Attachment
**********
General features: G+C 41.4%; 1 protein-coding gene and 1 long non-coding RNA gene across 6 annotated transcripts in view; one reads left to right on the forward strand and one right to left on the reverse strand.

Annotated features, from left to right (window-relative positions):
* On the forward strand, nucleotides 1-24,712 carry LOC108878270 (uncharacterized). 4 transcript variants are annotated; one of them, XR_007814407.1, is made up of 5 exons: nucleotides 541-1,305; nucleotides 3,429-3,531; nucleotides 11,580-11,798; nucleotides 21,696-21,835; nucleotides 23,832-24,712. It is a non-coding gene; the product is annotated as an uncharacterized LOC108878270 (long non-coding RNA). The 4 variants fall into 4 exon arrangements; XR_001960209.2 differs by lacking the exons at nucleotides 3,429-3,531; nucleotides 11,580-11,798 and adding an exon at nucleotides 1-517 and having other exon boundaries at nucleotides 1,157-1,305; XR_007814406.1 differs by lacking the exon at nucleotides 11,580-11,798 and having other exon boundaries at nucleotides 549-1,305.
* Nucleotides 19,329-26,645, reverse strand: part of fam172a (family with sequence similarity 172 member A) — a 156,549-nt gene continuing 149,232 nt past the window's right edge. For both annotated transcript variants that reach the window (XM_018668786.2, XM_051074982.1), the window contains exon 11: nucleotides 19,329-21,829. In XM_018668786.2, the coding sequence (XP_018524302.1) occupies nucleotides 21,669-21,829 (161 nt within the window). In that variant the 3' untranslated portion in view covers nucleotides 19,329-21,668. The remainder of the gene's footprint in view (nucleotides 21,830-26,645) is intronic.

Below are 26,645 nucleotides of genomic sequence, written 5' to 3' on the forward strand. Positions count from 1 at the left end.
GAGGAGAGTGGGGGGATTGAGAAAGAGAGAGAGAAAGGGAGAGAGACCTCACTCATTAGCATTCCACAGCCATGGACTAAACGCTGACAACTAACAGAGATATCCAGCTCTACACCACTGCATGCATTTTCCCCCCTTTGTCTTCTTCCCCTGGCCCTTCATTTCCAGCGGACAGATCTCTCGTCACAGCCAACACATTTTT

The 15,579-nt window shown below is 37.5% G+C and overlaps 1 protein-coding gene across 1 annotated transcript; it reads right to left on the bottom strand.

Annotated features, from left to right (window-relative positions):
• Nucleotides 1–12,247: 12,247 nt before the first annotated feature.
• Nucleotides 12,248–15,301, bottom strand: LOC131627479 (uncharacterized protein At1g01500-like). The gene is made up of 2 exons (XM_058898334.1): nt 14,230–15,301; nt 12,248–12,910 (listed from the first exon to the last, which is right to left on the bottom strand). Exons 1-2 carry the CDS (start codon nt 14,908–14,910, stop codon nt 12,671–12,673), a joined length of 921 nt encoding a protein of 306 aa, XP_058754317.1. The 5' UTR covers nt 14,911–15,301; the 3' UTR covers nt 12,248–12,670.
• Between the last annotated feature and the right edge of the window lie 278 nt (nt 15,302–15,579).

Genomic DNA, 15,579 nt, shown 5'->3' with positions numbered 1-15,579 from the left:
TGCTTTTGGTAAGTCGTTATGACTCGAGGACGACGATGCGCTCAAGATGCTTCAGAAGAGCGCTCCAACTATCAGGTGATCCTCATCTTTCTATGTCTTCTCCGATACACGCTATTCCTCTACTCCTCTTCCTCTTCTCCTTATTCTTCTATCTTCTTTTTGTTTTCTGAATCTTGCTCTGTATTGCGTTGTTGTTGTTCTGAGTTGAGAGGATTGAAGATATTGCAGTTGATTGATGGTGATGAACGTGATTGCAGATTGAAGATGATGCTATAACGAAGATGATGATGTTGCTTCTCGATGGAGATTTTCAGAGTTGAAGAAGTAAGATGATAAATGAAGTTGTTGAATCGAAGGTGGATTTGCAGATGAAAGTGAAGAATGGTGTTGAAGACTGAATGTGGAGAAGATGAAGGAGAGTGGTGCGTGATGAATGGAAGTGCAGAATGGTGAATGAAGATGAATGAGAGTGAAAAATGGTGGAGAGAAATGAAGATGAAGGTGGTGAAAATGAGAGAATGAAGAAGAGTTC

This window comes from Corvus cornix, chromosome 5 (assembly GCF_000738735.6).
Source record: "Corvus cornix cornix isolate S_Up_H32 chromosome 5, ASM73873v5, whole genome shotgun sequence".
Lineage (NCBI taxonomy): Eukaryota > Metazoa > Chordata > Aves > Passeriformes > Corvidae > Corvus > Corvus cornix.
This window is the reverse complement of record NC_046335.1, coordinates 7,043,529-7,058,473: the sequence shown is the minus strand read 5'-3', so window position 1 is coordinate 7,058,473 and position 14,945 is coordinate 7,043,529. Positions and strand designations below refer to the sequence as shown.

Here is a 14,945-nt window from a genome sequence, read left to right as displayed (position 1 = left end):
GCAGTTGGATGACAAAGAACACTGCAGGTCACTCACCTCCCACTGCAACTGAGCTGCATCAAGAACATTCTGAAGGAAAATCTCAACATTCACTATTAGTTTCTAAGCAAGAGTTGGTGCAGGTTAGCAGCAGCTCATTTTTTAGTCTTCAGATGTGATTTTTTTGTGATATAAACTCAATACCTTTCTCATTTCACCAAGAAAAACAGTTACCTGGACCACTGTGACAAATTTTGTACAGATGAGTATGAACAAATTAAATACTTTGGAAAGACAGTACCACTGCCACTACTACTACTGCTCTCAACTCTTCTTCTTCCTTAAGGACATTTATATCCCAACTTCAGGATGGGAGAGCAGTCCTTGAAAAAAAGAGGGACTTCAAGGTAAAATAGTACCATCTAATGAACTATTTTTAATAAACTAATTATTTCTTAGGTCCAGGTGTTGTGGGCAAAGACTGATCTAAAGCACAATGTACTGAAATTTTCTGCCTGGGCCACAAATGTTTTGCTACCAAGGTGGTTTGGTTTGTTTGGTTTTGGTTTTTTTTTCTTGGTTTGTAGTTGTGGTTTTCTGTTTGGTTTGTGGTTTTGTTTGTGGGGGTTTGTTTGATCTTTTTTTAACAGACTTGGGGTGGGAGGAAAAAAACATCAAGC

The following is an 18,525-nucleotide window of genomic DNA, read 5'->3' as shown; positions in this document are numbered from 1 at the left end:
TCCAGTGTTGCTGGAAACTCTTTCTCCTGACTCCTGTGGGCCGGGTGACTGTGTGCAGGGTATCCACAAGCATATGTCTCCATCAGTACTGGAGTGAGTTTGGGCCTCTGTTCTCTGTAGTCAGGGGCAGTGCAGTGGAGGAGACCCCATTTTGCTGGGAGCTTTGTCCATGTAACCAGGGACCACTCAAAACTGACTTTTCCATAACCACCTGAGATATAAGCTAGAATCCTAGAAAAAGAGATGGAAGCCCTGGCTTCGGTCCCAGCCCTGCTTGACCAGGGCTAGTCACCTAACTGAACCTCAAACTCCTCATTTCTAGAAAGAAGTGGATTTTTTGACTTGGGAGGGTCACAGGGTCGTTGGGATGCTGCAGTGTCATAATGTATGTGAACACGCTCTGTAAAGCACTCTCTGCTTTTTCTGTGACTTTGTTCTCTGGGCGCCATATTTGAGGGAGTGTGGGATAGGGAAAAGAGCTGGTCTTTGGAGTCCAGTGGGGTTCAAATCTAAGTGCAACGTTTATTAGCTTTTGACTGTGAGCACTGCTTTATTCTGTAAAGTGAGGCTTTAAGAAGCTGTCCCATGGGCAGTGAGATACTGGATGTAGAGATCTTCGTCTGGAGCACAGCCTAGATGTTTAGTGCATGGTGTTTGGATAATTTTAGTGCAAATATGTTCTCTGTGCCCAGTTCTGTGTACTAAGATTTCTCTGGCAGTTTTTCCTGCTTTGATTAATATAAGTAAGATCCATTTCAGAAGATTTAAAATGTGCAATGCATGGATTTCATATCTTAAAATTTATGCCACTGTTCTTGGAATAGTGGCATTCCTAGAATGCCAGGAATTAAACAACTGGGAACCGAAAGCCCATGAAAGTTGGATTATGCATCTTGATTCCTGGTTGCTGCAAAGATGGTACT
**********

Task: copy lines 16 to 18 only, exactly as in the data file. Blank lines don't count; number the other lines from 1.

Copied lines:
Lineage (NCBI taxonomy): Eukaryota > Metazoa > Chordata > Aves > Passeriformes > Corvidae > Corvus > Corvus cornix.
This window is the reverse complement of record NC_046335.1, coordinates 7,043,529-7,058,473: the sequence shown is the minus strand read 5'-3', so window position 1 is coordinate 7,058,473 and position 14,945 is coordinate 7,043,529. Positions and strand designations below refer to the sequence as shown.

Here is a 14,945-nt window from a genome sequence, read left to right as displayed (position 1 = left end):